Do you consider the health of others when you decide whether to vaccinate or not? This mom wants you to.
A mother from Ontario, Canada is overwhelmed by the outpouring of support for her family today after a Facebook photo of her 5-week-old daughter Brielle went viral. Meghan Mcnutt-Anderson's daughter contracted pertussis, commonly known as whooping cough, a highly contagious bacterial infection that affects the lungs and airways that is especially dangerous in infants. In serious cases, it can cause vomiting, weight loss, pneumonia, convulsions, brain damage, and even death.
Understandably beside herself upon learning of her child's diagnosis, Mcnutt-Anderson took to the social media site last week to post a photo of Brielle and update friends and family on the emotional situation. But she also ended up sending a warning to parents who choose not to vaccinate their children ...
Along with the above image, Mcnutt-Anderson wrote:
This is why you immunize your children! We have spent the last 3 days in the hospital at her bedside holding her up and patting her back as she coughs. You see, every time she coughs she stops breathing, turns blue and goes limp. She has too much mucous and her airways are too small to cough it up and they become blocked and we have to manually help her pass it. We will likely be doing this to Brielle for the next 2 weeks at least.
Heartbreaking. And while speaking out about vaccination as Mcnutt-Anderson did could be seen as controversial, she says that spurring debate was never her intention. She tells us exclusively:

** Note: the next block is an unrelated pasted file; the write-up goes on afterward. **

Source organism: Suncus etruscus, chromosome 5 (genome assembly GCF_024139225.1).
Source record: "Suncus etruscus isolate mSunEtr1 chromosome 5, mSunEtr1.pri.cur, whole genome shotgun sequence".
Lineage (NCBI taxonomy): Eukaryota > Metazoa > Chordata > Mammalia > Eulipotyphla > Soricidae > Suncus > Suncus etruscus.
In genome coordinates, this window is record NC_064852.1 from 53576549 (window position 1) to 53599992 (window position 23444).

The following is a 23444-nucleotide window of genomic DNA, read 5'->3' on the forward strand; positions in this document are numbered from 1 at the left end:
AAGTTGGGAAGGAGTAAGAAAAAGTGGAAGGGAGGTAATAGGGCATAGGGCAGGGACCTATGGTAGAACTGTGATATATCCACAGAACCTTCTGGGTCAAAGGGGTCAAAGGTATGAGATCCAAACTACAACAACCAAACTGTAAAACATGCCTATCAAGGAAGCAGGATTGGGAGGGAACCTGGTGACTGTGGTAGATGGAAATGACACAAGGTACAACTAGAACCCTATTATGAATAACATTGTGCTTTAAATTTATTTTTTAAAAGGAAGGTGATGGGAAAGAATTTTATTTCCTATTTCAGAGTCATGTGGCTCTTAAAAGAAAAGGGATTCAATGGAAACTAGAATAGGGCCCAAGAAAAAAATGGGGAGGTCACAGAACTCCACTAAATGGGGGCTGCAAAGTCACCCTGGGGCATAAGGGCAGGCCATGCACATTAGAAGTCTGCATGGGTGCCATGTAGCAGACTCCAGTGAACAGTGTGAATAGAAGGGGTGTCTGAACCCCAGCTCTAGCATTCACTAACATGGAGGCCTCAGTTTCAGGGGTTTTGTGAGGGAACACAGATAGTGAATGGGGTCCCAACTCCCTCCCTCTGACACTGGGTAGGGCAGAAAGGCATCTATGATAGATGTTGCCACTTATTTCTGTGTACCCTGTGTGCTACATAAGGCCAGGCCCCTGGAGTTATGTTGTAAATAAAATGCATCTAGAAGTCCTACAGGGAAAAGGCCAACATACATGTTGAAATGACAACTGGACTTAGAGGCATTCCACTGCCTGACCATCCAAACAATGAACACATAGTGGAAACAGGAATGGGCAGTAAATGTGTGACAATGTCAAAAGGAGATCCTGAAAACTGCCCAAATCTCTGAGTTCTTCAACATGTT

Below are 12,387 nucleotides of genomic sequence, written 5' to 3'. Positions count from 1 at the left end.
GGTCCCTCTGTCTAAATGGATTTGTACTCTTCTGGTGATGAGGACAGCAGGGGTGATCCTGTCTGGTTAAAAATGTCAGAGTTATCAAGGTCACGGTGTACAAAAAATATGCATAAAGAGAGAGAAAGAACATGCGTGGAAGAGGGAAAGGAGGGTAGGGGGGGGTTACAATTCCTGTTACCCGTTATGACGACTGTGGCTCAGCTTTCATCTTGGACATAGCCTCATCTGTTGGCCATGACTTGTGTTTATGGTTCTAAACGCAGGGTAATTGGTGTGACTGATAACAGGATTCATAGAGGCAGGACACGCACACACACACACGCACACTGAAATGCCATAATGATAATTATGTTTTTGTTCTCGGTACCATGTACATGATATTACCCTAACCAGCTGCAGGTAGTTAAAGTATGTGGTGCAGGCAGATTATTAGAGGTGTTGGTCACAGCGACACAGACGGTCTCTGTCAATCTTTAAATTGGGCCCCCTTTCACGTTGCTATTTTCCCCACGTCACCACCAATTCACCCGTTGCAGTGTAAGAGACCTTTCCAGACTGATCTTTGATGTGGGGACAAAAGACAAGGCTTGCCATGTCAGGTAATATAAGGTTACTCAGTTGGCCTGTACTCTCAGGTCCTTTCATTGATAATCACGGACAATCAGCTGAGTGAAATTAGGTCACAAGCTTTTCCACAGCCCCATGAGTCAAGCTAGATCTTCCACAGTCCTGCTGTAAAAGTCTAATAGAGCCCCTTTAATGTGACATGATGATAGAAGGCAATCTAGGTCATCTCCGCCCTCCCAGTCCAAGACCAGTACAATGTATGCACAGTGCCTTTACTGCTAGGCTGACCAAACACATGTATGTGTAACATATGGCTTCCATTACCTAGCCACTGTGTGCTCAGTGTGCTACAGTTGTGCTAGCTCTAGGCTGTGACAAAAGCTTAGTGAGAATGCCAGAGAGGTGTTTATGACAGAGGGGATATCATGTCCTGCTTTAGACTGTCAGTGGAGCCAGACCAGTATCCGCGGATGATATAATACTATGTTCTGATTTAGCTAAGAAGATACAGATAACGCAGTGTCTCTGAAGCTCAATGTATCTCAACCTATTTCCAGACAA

I realize that a picture of a sick baby is not pleasant to see, but sometimes pictures speak louder than words when it comes to showing the severity of a situation. ... My main goal was to share our experience with immediate family and friends and have them share it with a few of their friends, so that diseases like pertussis can be avoided. ... I really just want people to see that these things can be avoided, they happen to real people, and worst of all, they impact babies and people with compromised immune systems the most.
And although Mcnutt-Anderson has encountered her fair share of "alternate opinions, some of which of have been kind ... and others that have been extremely rude" in response to her post, she says most of the feedback is "positive," elaborating:
A lot of stories about people who have had children with whooping cough, as well as children with cancer who can't receive vaccines and rely on the people around them to be vaccinated.
It's wonderful to hear she's gotten so much encouragement, which can only serve to support her case.
But as she said, this isn't about verbal sparring -- who's right, and who's wrong, who's supportive, and who's not. For Mcnutt-Anderson, it's about what she had previously pointed out in her Facebook post ... that perhaps her story will cause parents who are considering skipping vaccination to "think first about the people you put at risk who CAN’T get the immunization." Because their change of heart could save lives.
What's your reaction to Mcnutt-Anderson's post about Brielle?
Images via ArmyMedicine/Flickr & Meghan Mcnutt-Anderson